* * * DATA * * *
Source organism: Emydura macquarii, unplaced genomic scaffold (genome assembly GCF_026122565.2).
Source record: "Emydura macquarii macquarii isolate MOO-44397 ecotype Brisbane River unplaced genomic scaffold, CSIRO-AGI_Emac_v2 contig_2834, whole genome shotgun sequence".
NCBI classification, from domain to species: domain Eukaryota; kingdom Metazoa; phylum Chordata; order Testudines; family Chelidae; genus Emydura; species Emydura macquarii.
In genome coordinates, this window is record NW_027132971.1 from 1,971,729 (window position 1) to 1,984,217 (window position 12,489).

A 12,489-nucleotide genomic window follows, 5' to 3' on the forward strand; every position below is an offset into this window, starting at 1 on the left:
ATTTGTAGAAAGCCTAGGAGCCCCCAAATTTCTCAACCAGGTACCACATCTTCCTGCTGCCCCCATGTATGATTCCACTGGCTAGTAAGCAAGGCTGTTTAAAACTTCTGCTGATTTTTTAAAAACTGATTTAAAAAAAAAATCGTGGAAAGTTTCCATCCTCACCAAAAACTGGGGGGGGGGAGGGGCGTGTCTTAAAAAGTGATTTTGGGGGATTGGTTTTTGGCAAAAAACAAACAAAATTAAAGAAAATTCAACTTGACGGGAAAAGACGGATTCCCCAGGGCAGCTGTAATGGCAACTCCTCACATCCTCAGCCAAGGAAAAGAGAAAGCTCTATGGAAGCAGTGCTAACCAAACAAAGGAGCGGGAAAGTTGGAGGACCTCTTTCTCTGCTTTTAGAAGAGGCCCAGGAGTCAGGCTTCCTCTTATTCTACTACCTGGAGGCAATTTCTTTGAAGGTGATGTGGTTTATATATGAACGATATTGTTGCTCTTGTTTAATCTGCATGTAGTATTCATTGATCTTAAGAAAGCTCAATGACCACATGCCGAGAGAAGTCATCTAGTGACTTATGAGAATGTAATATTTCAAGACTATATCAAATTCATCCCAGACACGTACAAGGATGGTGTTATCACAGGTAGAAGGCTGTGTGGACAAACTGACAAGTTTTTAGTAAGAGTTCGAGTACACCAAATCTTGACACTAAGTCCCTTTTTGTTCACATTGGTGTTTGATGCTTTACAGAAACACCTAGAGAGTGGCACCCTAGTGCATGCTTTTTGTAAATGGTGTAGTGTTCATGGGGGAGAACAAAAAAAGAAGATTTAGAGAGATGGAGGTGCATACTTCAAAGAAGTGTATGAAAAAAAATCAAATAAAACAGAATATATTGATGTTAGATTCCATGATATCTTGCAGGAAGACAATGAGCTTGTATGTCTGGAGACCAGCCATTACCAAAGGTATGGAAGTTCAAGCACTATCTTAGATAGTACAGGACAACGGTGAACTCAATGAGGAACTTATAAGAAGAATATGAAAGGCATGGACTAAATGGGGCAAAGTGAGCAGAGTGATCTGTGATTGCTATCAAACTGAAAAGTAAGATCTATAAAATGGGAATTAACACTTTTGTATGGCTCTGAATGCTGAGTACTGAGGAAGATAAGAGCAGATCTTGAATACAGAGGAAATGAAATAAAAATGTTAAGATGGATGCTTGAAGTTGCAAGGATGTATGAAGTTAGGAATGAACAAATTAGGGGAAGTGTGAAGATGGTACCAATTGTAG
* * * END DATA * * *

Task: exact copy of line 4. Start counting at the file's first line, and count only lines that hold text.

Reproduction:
In genome coordinates, this window is record NW_027132971.1 from 1,971,729 (window position 1) to 1,984,217 (window position 12,489).